The ipsilateral sacrospinous and sacrotuberous ligaments were transected to ensure complete disruption of the sacroiliac complex.
Statistics were calculated using SPSS software (SPSS version 19; SPSS Chicago, IL, USA). The Mann–Whitney U test was used to compare bone density (as noted above), displacement, and load to failure of the two fixation groups. Freidman test was used for displacement comparisons within each group. The level of statistical significance was defined as p < 0.05.
Posterior displacement for the long iliosacral group
Number of cycles
Displacement (in mm)
Posterior displacement for the transsacral group
Number of cycles
Displacement (in mm)
Load to failure for both groups
Load to failure (in N)*
Long iliosacral screws
Comparison between groups
Long iliosacral group
Mean displacement at 25,000 cycles (in mm)
Mean displacement at 50,000 cycles (in mm)
Mean displacement at 75,000 cycles (in mm)
Mean displacement at 100,000 cycles (in mm)
Mean load to failure (in N)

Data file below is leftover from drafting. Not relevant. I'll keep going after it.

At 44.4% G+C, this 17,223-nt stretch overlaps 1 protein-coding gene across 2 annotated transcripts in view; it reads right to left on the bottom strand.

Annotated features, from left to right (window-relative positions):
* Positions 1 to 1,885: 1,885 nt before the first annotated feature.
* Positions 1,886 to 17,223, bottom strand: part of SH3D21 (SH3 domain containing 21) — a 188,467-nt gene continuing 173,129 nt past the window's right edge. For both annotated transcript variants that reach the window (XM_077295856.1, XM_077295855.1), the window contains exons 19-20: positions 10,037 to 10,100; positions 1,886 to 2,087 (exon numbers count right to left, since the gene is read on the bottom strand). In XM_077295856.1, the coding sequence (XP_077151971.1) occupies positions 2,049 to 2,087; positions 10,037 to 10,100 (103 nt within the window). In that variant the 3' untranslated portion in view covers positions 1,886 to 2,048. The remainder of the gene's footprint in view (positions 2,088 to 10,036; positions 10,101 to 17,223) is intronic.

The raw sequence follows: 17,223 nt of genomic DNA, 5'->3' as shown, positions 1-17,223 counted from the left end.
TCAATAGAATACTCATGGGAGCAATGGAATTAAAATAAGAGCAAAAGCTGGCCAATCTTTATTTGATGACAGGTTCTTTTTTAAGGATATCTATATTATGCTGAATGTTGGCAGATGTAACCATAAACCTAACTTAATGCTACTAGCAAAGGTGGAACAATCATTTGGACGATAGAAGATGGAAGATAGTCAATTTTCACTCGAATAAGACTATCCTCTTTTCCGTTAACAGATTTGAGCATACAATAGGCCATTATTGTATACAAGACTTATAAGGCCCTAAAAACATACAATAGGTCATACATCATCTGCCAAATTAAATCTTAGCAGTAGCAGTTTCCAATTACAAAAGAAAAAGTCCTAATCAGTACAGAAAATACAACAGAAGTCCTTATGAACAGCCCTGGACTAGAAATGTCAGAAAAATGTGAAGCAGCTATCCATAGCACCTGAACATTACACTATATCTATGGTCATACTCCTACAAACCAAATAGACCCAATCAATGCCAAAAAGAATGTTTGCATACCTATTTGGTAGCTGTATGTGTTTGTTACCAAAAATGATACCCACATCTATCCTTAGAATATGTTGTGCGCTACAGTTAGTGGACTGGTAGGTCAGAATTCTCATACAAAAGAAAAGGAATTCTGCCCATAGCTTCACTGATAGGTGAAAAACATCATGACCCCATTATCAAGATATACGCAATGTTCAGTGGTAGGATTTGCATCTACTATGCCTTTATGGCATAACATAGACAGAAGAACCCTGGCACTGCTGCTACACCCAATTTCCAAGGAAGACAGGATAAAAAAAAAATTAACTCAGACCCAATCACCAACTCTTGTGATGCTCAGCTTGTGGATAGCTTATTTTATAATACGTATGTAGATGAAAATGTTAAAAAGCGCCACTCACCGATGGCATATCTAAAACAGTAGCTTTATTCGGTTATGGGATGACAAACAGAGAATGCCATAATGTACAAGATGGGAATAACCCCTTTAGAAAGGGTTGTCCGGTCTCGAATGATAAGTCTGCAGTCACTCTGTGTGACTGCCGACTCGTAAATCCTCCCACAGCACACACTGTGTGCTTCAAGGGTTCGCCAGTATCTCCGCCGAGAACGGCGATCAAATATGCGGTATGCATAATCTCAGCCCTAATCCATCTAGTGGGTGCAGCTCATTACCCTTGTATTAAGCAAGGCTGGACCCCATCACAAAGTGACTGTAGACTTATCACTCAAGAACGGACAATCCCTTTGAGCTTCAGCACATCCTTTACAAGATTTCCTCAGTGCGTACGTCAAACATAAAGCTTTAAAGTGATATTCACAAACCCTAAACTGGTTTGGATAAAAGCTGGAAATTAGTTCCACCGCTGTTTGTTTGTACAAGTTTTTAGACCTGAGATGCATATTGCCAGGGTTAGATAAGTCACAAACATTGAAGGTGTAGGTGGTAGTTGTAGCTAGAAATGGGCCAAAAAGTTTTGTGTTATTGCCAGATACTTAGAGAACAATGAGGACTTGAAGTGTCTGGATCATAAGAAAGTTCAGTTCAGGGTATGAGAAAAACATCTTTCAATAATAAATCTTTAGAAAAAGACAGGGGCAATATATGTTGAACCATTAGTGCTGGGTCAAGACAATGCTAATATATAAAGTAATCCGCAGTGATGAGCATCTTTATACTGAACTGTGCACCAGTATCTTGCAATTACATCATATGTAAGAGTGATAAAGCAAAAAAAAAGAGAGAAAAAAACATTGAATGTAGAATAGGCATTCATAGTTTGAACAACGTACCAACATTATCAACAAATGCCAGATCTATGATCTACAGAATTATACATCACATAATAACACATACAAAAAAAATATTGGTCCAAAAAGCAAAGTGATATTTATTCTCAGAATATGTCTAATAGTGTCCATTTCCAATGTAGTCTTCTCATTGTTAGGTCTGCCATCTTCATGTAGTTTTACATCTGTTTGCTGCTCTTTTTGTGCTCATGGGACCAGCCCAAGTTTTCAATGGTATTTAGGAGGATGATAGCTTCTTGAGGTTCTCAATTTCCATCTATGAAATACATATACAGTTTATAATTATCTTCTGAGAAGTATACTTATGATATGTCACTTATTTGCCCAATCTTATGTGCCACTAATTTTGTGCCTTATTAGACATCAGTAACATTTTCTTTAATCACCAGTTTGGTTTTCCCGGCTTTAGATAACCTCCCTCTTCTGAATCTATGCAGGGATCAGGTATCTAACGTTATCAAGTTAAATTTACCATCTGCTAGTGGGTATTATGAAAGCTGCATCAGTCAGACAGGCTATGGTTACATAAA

Stabilization of posterior pelvic ring injuries with iliosacral screws inserted into the first sacral body is a commonly used technique [19, 20, 32, 39, 40, 41]. Yinger et al. and van Zwienen et al., in their biomechanical studies, showed that for a completely unstable pelvic ring injury, using two iliosacral screws increases rotational stiffness and load to failure [26, 28]. Consistent with these findings, two iliosacral screws inserted into S1, or one each into the S1 and S2 bodies, are used as a preferred method for fixation for these injuries . However, this two-screw construct is clinically unreliable in some situations, especially with percutaneous fixation of unstable type C, zone 2, vertically oriented sacral fractures in which a residual gap exists at the fracture site .